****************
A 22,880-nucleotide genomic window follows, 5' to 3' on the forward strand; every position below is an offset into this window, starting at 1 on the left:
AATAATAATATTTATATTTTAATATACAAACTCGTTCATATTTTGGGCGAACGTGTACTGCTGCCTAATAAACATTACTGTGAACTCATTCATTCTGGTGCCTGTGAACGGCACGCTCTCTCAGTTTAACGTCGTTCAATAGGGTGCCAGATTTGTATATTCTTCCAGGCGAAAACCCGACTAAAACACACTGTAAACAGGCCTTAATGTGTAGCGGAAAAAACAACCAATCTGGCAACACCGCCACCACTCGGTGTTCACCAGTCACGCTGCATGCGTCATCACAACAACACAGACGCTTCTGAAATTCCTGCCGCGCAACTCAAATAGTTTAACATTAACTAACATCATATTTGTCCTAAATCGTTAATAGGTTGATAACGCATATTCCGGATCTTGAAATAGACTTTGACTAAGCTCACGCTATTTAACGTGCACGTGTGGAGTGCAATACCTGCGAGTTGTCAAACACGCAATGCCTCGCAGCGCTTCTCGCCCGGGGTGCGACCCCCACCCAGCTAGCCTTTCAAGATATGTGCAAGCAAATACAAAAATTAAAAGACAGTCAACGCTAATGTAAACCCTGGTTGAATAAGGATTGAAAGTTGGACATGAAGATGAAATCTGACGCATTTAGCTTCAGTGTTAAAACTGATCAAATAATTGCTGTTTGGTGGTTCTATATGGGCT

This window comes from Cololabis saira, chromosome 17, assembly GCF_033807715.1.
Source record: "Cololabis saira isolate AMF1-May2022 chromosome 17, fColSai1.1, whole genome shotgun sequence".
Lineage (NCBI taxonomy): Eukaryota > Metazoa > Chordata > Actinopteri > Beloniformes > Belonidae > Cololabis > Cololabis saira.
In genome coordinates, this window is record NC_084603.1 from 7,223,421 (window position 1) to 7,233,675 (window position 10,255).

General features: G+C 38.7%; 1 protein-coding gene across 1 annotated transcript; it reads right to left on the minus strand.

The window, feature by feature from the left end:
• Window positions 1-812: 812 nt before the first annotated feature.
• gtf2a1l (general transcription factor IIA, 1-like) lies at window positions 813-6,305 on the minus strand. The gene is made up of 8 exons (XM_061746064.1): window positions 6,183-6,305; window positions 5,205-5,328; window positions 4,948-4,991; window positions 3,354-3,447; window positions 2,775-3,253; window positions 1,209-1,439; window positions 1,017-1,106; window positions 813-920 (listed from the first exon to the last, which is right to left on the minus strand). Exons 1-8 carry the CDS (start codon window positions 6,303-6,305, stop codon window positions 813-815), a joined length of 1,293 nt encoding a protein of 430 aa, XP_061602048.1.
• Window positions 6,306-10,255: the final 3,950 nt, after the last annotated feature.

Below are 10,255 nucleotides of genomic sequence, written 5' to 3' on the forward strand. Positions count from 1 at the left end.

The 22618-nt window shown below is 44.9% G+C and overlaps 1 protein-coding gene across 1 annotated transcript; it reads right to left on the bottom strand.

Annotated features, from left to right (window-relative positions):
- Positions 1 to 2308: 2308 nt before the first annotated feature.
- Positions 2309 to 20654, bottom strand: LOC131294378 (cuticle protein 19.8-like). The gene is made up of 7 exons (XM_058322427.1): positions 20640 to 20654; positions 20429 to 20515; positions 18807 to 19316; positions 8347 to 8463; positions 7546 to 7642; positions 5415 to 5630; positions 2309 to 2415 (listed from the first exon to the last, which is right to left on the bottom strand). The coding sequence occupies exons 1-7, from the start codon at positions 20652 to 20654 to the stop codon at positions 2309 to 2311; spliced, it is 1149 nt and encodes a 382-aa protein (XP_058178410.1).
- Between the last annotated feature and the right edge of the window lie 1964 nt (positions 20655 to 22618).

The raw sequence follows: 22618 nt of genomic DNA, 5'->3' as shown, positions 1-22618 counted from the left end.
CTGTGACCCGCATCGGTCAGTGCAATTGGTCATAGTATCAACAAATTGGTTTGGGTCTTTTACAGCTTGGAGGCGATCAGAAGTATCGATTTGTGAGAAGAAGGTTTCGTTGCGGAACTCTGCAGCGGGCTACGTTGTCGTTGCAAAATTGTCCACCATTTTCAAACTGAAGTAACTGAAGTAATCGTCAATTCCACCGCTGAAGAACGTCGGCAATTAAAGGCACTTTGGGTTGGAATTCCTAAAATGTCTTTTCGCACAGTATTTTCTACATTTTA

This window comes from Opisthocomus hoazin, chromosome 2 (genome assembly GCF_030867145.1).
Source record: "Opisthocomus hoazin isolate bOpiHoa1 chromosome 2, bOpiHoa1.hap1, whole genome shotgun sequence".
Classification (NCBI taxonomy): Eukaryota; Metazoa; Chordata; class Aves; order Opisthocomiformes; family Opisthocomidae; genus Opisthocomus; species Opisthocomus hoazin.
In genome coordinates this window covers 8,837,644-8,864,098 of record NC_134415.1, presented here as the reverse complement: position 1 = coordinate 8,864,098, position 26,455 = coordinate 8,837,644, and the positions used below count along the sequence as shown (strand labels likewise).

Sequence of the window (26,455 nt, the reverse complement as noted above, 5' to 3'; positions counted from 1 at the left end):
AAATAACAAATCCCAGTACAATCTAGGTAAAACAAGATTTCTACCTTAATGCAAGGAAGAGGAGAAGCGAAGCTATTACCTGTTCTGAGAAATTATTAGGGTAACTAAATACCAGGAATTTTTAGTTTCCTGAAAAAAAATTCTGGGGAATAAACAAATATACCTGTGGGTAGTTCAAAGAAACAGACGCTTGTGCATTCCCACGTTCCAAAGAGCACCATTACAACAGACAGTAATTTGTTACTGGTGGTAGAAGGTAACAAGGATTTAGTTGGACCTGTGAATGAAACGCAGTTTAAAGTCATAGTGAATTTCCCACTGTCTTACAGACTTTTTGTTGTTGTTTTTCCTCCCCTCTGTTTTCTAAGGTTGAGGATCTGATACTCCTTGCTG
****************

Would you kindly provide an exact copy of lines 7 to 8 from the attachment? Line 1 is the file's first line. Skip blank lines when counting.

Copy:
General features: G+C 38.7%; 1 protein-coding gene across 1 annotated transcript; it reads right to left on the minus strand.

The window, feature by feature from the left end: